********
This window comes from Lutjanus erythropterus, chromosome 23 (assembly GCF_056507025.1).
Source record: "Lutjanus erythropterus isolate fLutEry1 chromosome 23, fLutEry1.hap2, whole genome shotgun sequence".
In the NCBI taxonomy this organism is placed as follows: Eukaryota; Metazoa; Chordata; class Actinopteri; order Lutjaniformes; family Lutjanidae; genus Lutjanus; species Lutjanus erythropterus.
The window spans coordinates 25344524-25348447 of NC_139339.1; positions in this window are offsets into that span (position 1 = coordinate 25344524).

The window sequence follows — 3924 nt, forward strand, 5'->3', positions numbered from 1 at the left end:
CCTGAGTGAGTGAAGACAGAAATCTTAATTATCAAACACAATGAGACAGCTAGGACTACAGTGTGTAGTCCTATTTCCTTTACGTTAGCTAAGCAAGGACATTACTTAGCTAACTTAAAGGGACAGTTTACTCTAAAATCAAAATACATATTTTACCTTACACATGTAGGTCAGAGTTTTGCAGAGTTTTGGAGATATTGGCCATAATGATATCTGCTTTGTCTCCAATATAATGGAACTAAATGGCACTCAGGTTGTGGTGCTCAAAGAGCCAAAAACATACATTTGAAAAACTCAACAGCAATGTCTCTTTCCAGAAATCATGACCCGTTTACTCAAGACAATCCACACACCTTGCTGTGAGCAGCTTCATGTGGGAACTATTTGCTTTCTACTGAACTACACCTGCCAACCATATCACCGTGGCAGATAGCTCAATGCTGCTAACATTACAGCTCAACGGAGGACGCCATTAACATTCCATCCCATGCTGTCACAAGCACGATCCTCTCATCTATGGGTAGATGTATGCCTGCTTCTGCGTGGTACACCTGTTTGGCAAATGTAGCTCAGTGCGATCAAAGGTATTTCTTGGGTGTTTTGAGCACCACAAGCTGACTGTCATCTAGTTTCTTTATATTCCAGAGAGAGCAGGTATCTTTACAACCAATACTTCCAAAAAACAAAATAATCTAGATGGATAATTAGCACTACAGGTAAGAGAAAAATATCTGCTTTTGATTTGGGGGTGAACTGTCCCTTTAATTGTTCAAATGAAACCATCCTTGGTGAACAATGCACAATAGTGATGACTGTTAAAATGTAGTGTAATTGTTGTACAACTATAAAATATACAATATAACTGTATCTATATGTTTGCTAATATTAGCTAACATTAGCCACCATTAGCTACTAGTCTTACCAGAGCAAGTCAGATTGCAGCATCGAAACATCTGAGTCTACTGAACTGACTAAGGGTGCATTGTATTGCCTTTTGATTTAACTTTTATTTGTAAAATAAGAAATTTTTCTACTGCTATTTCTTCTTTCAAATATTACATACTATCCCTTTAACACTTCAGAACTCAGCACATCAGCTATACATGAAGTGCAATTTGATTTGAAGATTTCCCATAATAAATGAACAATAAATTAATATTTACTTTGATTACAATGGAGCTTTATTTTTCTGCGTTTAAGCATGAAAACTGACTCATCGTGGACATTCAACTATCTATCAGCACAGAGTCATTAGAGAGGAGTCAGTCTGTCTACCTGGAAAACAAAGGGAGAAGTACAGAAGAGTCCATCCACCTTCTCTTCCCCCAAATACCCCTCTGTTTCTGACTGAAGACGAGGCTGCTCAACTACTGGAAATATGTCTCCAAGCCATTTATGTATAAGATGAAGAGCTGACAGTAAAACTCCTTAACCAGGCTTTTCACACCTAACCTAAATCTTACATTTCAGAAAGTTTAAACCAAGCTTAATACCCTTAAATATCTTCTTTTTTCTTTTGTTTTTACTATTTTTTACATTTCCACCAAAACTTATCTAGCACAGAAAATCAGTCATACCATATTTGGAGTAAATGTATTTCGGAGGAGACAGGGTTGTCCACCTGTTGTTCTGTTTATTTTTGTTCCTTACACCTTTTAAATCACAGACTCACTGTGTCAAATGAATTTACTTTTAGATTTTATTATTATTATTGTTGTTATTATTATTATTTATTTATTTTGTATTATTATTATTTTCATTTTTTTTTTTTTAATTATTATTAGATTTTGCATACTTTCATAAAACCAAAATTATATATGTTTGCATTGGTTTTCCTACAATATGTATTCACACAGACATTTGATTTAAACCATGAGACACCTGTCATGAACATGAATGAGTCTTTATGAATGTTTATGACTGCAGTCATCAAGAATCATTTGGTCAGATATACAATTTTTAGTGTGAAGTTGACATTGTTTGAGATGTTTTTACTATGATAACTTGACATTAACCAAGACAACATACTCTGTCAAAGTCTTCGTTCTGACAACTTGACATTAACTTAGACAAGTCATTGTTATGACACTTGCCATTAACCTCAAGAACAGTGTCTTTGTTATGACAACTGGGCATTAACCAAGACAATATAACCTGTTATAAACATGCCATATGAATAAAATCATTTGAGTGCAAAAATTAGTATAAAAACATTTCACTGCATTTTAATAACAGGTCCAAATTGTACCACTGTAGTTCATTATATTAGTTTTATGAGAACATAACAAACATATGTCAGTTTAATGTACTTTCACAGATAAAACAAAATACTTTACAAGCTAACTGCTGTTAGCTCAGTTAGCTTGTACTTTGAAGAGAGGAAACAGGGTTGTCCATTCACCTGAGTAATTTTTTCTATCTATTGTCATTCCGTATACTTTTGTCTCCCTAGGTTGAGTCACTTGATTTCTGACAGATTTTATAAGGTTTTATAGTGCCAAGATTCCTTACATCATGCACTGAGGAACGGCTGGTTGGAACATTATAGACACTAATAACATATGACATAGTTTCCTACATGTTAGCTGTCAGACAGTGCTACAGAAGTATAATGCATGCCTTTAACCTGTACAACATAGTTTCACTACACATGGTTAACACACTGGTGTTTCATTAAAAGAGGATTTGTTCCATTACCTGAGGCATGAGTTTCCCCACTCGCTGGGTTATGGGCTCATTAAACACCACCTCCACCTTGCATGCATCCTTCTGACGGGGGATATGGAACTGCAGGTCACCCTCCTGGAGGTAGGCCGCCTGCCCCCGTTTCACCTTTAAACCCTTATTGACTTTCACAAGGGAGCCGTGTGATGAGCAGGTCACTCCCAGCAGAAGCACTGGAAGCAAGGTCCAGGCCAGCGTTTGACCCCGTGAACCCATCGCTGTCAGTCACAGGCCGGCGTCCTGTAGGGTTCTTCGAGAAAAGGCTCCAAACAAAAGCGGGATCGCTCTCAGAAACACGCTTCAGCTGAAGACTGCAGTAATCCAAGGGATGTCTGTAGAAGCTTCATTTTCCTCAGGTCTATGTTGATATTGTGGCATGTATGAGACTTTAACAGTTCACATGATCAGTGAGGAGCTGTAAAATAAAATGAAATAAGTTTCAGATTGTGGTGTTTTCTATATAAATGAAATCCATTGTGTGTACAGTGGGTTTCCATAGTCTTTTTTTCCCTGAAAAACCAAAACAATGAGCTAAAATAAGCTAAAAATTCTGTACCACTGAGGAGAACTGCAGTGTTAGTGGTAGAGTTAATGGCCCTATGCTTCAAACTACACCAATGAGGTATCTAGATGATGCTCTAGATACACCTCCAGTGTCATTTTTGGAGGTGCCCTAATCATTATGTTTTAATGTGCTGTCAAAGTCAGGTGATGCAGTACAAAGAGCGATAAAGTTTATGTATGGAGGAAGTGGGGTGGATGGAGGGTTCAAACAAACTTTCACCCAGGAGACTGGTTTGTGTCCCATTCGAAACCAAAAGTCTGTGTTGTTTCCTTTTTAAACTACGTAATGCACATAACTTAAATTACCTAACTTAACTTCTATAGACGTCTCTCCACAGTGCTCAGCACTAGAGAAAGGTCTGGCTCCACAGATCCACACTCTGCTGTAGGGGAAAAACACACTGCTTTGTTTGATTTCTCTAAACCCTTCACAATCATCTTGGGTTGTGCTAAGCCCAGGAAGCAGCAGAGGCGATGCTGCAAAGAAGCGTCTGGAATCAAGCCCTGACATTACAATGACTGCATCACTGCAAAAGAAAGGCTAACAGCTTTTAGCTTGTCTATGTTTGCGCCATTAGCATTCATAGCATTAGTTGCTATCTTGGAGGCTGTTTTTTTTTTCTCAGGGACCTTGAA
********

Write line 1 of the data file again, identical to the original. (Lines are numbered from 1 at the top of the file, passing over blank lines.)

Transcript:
This window comes from Lutjanus erythropterus, chromosome 23 (assembly GCF_056507025.1).